Saturday, February 10, 2018

2018 Candy Heart 5K - West Jordan, UT

Official Time: 24:52
Placement: 1st in age group (45 - 49), 5th out of ?
Results: Here
Race WebsiteHere
Weather: Mid to upper 30's, light snow, no wind.
Garmin Dump: Here
Previous Years: First year for me

Mile  Time Comments
1 7:50 A little bit of a slow start. Lots of turns at the start
2 8:06 Hurting at this point. Mostly running solo
3 8:06 A few turns left.  Really surprised I ran this fast here. Felt slower
3.11 0:50
Total Miles: 3.11 - 24:54


This past winter I got a discount for a local race called the Candy Heart 5K put on by the fine folks at OnHillEvents.  It is conveniently located about 2 miles south of my house at Gardner Village -- a place where there are lots of trinket, souvenir, and eclectic shops that sell knick knacks and candies.  I think the race is held there to promote the area.  They also dress up the shopping area with seasonal displays that put you in the holiday spirit.

There are several races held here throughout the year and they tend to be low-key races along the Jordan River Bike Trail.  I don't normally run south when I run, so running on this trail is fresh.  I do know the route though and once in a while I do go this way, but for the most part, I always go north.

So while the course isn't super exciting -- it is run along the Jordan River, it is flat, there was a finisher's medal, and a high probability I would place in my age group.

Call me "in!"

The Race

The race started at 9 AM and surprisingly it was snowing a little.  Not a lot and no accumulation but there were some flurries coming down.  Luckily footing along the trail wasn't an issue despite it looking slippery.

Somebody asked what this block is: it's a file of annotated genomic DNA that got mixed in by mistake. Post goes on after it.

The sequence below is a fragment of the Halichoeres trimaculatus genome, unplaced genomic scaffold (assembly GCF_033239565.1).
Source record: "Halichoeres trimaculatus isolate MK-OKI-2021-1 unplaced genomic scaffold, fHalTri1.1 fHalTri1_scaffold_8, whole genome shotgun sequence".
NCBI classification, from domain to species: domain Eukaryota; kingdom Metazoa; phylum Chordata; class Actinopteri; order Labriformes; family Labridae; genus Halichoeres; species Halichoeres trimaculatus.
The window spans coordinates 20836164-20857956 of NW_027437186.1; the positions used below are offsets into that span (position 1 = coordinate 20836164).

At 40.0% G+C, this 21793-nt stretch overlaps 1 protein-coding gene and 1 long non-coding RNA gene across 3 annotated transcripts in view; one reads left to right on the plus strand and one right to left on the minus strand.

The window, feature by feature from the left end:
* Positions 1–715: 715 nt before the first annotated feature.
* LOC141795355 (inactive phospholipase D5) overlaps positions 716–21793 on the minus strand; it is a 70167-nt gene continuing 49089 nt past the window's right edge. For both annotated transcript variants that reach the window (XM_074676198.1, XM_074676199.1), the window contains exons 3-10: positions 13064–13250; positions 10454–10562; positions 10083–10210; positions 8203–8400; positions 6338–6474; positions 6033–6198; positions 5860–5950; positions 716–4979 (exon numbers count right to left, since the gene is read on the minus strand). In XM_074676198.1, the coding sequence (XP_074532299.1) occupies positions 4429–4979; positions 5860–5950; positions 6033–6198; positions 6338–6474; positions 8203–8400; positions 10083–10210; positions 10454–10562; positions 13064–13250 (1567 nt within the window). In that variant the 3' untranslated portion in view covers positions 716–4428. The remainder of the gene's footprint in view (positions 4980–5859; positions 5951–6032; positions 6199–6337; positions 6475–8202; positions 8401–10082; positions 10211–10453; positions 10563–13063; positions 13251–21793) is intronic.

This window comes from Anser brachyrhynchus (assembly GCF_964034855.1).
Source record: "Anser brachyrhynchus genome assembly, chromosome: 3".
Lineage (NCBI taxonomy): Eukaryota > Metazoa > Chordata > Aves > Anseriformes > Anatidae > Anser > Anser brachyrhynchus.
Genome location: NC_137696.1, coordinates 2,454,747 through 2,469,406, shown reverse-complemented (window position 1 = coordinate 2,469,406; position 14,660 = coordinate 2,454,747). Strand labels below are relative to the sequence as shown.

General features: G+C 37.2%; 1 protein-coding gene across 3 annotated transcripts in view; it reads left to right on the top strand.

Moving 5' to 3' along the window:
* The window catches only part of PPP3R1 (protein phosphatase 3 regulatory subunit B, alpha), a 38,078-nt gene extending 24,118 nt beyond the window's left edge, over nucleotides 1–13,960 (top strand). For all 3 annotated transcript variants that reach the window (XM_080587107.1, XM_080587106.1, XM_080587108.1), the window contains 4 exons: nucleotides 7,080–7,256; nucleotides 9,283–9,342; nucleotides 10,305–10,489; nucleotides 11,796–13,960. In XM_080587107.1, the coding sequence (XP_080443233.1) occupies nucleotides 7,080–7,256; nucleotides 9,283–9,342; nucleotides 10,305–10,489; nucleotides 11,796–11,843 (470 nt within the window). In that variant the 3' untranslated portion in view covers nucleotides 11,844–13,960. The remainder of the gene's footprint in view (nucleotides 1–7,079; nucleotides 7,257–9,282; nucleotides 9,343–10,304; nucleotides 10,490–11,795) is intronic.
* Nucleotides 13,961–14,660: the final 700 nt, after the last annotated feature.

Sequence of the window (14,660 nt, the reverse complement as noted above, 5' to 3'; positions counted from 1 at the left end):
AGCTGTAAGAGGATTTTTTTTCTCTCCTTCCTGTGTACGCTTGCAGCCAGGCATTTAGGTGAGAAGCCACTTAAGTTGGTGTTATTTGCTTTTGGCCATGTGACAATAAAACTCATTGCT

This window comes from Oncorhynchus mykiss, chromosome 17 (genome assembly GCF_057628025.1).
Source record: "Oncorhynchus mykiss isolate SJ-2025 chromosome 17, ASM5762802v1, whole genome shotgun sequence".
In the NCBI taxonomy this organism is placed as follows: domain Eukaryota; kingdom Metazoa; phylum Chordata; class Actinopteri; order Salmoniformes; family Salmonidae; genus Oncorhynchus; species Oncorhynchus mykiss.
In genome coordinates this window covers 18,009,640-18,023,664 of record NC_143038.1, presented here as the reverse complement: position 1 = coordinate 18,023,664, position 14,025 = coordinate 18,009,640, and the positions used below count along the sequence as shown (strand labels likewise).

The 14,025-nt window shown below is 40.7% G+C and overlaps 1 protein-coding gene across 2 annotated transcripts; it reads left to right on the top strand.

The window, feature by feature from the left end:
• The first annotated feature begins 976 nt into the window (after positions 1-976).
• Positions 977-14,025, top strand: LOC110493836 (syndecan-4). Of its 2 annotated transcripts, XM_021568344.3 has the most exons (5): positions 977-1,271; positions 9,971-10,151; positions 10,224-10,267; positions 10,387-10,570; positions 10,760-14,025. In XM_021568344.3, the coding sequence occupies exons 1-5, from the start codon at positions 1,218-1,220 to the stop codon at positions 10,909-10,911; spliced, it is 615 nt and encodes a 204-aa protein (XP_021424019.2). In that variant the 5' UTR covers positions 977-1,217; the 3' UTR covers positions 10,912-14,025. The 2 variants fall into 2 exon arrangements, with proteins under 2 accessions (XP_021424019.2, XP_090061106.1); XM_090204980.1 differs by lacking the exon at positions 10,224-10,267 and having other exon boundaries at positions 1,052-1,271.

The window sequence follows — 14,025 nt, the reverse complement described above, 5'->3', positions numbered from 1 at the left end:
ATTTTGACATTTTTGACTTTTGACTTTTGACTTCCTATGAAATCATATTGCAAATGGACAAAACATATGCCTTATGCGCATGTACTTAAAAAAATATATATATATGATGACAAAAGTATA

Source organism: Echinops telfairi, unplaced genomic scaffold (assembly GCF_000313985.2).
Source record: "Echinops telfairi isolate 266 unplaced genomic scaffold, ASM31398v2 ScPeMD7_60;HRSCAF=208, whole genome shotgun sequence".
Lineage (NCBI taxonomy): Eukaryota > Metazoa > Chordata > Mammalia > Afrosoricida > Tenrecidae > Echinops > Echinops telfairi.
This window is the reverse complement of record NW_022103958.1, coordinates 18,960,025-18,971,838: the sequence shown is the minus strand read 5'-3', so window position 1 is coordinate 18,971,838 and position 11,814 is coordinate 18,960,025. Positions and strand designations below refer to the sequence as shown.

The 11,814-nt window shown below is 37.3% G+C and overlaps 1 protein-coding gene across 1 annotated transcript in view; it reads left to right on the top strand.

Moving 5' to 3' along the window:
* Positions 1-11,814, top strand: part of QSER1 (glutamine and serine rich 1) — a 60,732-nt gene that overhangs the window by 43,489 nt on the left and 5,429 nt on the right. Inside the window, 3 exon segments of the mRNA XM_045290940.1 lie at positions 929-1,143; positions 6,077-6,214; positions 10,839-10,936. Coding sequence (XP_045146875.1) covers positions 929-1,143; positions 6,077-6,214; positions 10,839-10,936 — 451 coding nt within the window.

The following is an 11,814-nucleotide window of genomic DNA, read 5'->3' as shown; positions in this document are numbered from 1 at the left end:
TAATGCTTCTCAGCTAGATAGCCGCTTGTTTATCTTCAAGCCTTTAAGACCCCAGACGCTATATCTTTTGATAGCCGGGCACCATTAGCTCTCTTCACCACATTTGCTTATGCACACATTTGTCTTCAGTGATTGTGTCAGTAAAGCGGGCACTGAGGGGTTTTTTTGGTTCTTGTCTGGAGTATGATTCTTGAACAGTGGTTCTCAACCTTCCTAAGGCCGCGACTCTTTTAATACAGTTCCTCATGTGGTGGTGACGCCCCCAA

I opted to run to the race rather than drive since it was just shy of 2 miles one way.  I loaded up a goody bag with just about anything I could possibly need before and after the race and left after 8 AM.  It was my warm up so I just plodded along and worked out any kinks I had.  I got there around 8:30 - 8:35 and managed to do some dynamic drills, use the bathroom a time or two and before I knew it the race was ready to start.

The race was lightly attended.  I don't know what the official numbers were but I would say no more than a 100, which is kind of a bummer.  This was a well done race with a lot of excitement.  Everyone was also dressed in red for Valentine's Day, which was the theme for the race.  There are just so many races and only so many runners.

The race, as usual, started on time.  Most people were pretty shy about lining up at the front so I wasn't hemmed in at all.  However, the start of the race involves several hair pin turns.  You basically have to get out of the outdoor mall and onto the bike trail.  Luckily, this is pretty short lived but the first quarter mile or so involves a lot of hair pin turns, so it was hard to work up a steady pace.  I was also a little concerned about slipping on the wet pavement.  Luckily that wasn't a factor.

I felt pretty good for the first mile and despite already having 2 miles in my legs, I didn't feel tired or dead legged.  However, I felt like I was having a problem getting enough oxygen.  Cursed high-altitude city.  While I am definitely not sick, I do have a little bit of a cough or something in my chest.  Whether it affected me, I am not sure.